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Last Updated: Friday, 17 December, 2004, 10:45 GMT
Should sport ever lead the news?
By Kevin Bakhurst and Jon Zilkha
Editors of Ten O'Clock News and Five Live's Drive

Sport is not news. So claim many disgruntled BBC News users when David Beckham or Sven Goran Eriksson make it into the main bulletins. It's an issue that vexes the minds of editors across the BBC's platforms.

Greg Rusedski
He may not lead the tennis world but Rusedski has led BBC bulletins

Kevin Bakhurst writes: The way we cover sport - and in particular where it runs in the programme - has long exercised us on the Ten O'Clock News.

The programme has a serious agenda and a remit to cover the most important and interesting stories in the UK and - in particular - across the world. So does sport fit into this?

My starting point is that sport is an important and integral part of British national life and the fabric that binds our country together.

In many ways, it is like the arts, architecture and our retail habits. It is a major part of many people's lives and a main theme of conversation.

I don't share Bill Shankly's view that it is a matter of life and death. It patently isn't.

However, I do think that the BBC's main evening news programme should reflect those things that contribute to the life and times of the nation as a whole somewhere in our output.

Perhaps even more taxing for the programme editors is the question of the prominence we give to sports items.

Many people feel alienated and ask if a sports story really can be the most important story in the world.
Kevin Bakhurst

I think I can safely say that we get the most complaints on the log of viewers' calls when we elevate sports stories to the top of the bulletin.

Recent examples would include the England footballers' threat to strike over Rio Ferdinand's suspension and the drugs test on Greg Rusedski.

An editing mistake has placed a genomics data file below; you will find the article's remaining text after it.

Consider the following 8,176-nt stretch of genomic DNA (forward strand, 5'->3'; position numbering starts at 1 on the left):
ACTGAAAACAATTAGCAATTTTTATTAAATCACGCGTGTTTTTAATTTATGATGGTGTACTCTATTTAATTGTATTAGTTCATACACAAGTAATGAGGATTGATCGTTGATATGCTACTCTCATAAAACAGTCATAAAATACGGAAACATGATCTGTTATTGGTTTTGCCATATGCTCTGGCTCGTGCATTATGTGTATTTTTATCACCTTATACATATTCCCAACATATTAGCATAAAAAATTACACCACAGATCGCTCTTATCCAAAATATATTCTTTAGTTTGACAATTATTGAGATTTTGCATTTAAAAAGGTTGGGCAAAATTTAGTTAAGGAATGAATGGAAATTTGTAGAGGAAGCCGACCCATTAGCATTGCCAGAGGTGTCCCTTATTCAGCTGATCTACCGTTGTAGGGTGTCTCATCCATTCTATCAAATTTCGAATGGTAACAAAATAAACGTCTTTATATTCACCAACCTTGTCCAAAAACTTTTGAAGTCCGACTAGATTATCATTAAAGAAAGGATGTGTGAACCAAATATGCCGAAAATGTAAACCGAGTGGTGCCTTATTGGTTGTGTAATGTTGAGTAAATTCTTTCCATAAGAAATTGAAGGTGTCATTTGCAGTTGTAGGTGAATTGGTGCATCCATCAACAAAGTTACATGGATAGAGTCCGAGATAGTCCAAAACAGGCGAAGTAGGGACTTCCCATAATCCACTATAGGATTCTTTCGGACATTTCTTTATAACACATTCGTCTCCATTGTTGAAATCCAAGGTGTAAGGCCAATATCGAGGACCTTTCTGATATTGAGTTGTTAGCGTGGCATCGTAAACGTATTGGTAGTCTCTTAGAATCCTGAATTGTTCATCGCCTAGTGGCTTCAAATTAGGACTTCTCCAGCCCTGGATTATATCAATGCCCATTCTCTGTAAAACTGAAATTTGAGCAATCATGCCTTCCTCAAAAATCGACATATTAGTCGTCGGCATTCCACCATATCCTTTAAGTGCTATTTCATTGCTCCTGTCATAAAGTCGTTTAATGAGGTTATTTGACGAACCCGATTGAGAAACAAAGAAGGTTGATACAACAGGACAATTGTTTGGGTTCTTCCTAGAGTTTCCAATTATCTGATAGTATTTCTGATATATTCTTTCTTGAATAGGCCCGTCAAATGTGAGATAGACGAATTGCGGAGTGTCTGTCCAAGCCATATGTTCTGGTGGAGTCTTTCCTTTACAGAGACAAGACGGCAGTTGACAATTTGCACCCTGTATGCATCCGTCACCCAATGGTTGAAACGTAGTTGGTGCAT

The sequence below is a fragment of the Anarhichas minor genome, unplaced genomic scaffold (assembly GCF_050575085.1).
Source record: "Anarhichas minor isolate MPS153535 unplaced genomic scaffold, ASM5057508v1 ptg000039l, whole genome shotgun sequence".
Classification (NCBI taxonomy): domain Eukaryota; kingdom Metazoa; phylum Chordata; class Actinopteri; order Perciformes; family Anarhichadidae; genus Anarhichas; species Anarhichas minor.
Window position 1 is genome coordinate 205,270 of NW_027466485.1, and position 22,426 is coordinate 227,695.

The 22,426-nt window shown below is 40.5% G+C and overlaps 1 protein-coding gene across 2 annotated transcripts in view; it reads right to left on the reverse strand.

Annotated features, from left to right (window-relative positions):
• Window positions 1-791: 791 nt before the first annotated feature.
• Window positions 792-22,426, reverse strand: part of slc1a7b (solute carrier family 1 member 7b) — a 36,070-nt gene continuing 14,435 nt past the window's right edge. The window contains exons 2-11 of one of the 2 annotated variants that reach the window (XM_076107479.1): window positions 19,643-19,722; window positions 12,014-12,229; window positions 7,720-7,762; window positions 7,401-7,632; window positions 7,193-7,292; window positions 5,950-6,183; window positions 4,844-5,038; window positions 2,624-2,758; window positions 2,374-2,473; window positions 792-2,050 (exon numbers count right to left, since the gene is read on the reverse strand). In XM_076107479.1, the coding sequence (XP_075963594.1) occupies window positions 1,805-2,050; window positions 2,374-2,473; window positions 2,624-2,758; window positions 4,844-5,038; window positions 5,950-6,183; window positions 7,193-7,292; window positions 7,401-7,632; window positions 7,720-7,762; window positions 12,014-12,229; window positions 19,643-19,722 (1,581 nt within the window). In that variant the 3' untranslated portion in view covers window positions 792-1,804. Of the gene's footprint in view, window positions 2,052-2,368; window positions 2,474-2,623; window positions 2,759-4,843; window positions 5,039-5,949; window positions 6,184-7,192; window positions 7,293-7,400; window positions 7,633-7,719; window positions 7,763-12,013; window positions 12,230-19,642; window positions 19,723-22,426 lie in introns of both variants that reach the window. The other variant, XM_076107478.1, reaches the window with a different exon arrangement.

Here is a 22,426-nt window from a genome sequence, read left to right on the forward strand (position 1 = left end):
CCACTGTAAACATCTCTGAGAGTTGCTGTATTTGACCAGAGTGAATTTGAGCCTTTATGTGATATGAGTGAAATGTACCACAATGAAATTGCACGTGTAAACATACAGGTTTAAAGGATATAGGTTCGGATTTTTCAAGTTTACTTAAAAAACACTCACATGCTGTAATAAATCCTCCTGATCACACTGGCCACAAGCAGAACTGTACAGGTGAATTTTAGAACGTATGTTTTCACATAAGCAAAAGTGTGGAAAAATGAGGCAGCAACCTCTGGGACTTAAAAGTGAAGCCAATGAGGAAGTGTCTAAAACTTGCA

In both these cases, we decided to lead on the stories because they involved prominent public figures and important issues - in both these cases over drugs and sport.

The stories were also judged against the other stories on the day. I'm not sure there is a right answer in the end.

All I do know is that giving such sports stories such prominence is divisive: many people are very interested; many feel alienated and ask if a sports story really can be the most important story in the world that day.

David Beckham
Becks is staple tabloid fare but should he be on BBC bulletins?

Jon Zilkha writes: On a live news and sport network, it would be bordering on bizarre if sports stories found no place on news programmes and debates.

But the standards sports items must meet are no different from those applied to mainstream news stories: Does the story matter? Is it interesting? Does it tell us anything we didn't know already?

Stories like the threatened England players' strike, the will-they won't-they merry-go-round over the cricket tour to Zimbabwe, the challenge to athletics and other sports from drugs like THG - all had an impact far beyond the field of play and implications for the future of the sports themselves.

More problematic is the less overtly political sports story, such as anything relating to a sportsman's behaviour, or something they have said.

Does it matter if David Beckham deliberately got himself booked to get a suspension out of the way?

Is a remark by an English Ryder Cup player based in the US that he hates Americans a news story?

Do flying bits of pizza and showers of pea soup have anything to do with a news agenda?

Whatever the differing views on that, you can be sure many editors will find a hole for them somewhere. Who didn't want to know which Arsenal player had soiled Sir Alex's suit?

When Paula Radcliffe pulled out of the Olympic marathon, the nation divided into Paula-backers and Paula-baiters.
Jon Zilkha

This is where sport might cease to be hard news but is at the heart of the nation's conversation.

Some might say it is trivial and not worthy of airtime on a public service broadcaster.

Far more will expect us to get behind the headlines where we can, and give them a chance to take part in a debate.

As news broke of the threatened England players' strike last autumn, we were inundated with texts and emails. It seemed everyone had a view.

When Paula Radcliffe pulled out of the Olympic marathon, the nation divided into Paula-backers and Paula-baiters.

Hardly anyone said stop talking about it. Our job was to give them the chance.


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